“I did it again and I just applied to see what happens. I had no intention of taking it. I went to the interview reluctantly. He called me that evening and said ‘I’m going to offer you the job as the records and scheduling coordinator of Tyler Lee High School.’”
Smith told the man she didn’t want the job.
“He said ‘I already have somebody for the instructional coach job so you’re going to have to take it.’” Smith said. “So I did that and I just kind of fell in love with that area of education, being able to support and uplift others who are in the trenches.”
Smith said the man “saw things in me I didn’t see in myself. I will forever be grateful to him.”
Smith met the man she would marry through mutual friends. “He was already in Brownwood, an attorney,” Smith said. “We started to date long distance, and here I am.”
Smith moved to Brownwood in 2013 because of Mike Smith. There were no administrative job opening in the Brownwood school district that year, so Smith took a job teaching in the district’s alternative school.
“They don’t even have the accelerated high school any more,” Smith said. “It was teaching at-risk ninth and 10th-grade English, and I took it and did it for a year.”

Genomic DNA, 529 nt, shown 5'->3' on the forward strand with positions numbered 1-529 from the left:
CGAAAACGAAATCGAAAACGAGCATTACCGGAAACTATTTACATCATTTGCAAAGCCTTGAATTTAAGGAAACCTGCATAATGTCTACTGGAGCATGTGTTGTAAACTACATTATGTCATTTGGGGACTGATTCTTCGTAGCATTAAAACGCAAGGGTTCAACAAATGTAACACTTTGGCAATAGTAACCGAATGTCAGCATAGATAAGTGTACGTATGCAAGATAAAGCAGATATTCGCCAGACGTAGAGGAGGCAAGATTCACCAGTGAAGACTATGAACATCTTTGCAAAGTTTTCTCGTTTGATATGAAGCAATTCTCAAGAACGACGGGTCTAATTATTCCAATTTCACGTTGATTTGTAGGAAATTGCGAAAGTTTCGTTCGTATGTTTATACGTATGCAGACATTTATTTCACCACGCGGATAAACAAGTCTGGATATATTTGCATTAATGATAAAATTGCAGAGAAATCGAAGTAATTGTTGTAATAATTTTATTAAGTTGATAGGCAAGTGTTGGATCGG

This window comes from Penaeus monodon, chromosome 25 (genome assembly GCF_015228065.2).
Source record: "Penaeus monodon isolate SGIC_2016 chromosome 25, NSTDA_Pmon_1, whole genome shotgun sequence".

The following year, Smith became an associate principal at Brownwood High School.
“I wanted to be part of the community because I was going to live here,” Smith said. “My husband had grown up here. We were going to raise our kids here. Mike has always been a Brownwood Lion at heart. He went away to law school in Colorado and wanted to come home.
“He made it very clear before we got married, this is where we’re going to be. I just remember coming to Brownwood and thinking that the school system was such a nice complement to what you want in a smaller community, but it’s not so small that kids don’t have the chance to become individuals and explore different options. So I just was always real excited about Brownwood and Brownwood High School.”
Smith said she was very comfortable, as an associate principal, working with then-principal Mitch Moore, and she had no intention at the time of becoming the principal.
“He’s given me tons of opportunities,” Smith said. “And I liked my work with career tech education that I did as an assistant principal.”
Once Moore got promoted to the job of assistant superintendent of business and finance, Smith’s goals changed.
“I did want to be the Brownwood Hight school principal when Mr. Moore left,” Smith said. “However, until he transitioned to another job, I had no desire to move up. I was very happy as an associate principal. I applied, and I’ve been blessed.”